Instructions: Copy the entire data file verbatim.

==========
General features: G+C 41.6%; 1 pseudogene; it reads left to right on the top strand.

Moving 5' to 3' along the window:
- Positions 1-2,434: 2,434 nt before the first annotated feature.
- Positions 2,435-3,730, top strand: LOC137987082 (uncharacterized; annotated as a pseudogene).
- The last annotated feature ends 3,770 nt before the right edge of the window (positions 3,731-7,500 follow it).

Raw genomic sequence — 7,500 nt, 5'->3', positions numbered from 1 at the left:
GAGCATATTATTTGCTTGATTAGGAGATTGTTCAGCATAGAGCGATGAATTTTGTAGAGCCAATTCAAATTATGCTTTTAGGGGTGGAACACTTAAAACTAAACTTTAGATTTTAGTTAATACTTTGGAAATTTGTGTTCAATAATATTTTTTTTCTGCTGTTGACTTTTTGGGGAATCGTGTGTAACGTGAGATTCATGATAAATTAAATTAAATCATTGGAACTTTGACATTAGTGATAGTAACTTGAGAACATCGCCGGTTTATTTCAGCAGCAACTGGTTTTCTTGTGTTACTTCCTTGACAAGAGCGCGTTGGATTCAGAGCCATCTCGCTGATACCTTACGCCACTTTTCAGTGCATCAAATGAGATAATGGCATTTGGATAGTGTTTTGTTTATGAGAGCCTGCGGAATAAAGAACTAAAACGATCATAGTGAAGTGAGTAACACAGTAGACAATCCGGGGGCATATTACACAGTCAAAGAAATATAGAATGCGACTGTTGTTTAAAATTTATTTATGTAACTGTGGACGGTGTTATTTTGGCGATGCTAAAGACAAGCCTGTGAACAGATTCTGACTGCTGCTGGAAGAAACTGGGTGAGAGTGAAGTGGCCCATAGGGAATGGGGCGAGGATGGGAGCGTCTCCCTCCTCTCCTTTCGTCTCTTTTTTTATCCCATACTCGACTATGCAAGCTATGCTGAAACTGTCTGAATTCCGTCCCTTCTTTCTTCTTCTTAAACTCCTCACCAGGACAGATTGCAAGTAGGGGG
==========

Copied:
General features: G+C 41.6%; 1 pseudogene; it reads left to right on the top strand.

Moving 5' to 3' along the window:
- Positions 1-2,434: 2,434 nt before the first annotated feature.
- Positions 2,435-3,730, top strand: LOC137987082 (uncharacterized; annotated as a pseudogene).
- The last annotated feature ends 3,770 nt before the right edge of the window (positions 3,731-7,500 follow it).

Raw genomic sequence — 7,500 nt, 5'->3', positions numbered from 1 at the left:
GAGCATATTATTTGCTTGATTAGGAGATTGTTCAGCATAGAGCGATGAATTTTGTAGAGCCAATTCAAATTATGCTTTTAGGGGTGGAACACTTAAAACTAAACTTTAGATTTTAGTTAATACTTTGGAAATTTGTGTTCAATAATATTTTTTTTCTGCTGTTGACTTTTTGGGGAATCGTGTGTAACGTGAGATTCATGATAAATTAAATTAAATCATTGGAACTTTGACATTAGTGATAGTAACTTGAGAACATCGCCGGTTTATTTCAGCAGCAACTGGTTTTCTTGTGTTACTTCCTTGACAAGAGCGCGTTGGATTCAGAGCCATCTCGCTGATACCTTACGCCACTTTTCAGTGCATCAAATGAGATAATGGCATTTGGATAGTGTTTTGTTTATGAGAGCCTGCGGAATAAAGAACTAAAACGATCATAGTGAAGTGAGTAACACAGTAGACAATCCGGGGGCATATTACACAGTCAAAGAAATATAGAATGCGACTGTTGTTTAAAATTTATTTATGTAACTGTGGACGGTGTTATTTTGGCGATGCTAAAGACAAGCCTGTGAACAGATTCTGACTGCTGCTGGAAGAAACTGGGTGAGAGTGAAGTGGCCCATAGGGAATGGGGCGAGGATGGGAGCGTCTCCCTCCTCTCCTTTCGTCTCTTTTTTTATCCCATACTCGACTATGCAAGCTATGCTGAAACTGTCTGAATTCCGTCCCTTCTTTCTTCTTCTTAAACTCCTCACCAGGACAGATTGCAAGTAGGGGG